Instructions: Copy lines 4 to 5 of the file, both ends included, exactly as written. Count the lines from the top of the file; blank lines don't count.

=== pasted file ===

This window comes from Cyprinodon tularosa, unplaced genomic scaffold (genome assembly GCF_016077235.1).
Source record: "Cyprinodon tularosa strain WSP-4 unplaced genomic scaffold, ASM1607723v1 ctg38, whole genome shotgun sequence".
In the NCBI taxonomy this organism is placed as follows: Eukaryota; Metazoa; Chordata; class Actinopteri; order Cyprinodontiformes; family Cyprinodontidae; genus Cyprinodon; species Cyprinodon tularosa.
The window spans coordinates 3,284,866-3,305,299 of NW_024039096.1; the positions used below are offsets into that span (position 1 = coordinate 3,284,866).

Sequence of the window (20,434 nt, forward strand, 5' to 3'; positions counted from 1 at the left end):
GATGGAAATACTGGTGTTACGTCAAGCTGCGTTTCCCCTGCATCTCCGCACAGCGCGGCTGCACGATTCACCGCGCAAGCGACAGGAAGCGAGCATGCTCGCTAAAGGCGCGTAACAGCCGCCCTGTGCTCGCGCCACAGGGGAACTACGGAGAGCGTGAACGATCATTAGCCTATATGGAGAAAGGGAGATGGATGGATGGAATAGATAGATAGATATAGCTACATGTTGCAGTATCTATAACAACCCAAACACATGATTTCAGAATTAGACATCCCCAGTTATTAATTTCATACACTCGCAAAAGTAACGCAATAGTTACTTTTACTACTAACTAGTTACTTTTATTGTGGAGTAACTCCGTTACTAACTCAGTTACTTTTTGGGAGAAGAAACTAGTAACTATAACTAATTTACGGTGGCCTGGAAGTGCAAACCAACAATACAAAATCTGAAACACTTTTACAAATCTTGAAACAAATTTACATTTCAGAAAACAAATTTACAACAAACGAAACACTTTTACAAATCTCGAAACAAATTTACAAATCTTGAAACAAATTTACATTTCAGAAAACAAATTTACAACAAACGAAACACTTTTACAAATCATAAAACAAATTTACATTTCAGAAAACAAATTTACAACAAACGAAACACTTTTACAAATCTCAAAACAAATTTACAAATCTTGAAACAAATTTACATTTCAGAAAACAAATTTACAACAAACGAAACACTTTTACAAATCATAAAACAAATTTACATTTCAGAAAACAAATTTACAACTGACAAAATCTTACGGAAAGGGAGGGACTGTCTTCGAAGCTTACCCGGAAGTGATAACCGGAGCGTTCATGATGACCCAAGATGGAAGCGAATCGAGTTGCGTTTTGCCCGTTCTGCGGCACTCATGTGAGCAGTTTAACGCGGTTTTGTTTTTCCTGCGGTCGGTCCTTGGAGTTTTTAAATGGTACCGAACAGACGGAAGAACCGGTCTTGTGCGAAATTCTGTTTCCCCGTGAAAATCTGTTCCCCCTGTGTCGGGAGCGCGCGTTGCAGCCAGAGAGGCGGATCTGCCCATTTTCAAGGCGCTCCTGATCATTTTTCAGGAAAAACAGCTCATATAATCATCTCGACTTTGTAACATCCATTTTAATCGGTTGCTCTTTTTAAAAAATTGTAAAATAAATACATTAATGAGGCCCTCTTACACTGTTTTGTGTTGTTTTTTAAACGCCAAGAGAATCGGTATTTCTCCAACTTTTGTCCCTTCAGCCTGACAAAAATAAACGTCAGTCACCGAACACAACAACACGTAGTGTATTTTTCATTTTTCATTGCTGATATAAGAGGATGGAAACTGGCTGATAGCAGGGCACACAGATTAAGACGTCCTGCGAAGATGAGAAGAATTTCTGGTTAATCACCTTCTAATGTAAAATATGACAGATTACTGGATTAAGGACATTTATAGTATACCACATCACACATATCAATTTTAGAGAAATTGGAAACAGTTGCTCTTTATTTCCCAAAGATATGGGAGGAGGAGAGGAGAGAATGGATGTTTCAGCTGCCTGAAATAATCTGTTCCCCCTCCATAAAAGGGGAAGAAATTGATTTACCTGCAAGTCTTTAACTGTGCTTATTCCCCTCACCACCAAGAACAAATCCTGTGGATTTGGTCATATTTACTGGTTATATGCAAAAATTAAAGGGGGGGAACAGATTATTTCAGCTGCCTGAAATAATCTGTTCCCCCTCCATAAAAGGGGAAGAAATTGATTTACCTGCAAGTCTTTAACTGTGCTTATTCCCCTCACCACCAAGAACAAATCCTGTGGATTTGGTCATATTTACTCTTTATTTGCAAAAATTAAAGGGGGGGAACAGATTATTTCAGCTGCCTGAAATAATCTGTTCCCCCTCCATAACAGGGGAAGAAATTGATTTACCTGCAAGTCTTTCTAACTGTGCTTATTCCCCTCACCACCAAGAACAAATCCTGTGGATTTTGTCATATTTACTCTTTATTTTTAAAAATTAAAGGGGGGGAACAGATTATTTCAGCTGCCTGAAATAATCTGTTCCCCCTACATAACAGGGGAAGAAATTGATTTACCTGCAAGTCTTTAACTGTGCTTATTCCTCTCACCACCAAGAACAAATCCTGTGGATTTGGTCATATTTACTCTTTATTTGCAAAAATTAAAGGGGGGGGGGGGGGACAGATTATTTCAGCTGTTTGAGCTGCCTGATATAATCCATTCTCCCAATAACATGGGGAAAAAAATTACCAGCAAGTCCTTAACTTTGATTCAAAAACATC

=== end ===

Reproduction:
The window spans coordinates 3,284,866-3,305,299 of NW_024039096.1; the positions used below are offsets into that span (position 1 = coordinate 3,284,866).

Sequence of the window (20,434 nt, forward strand, 5' to 3'; positions counted from 1 at the left end):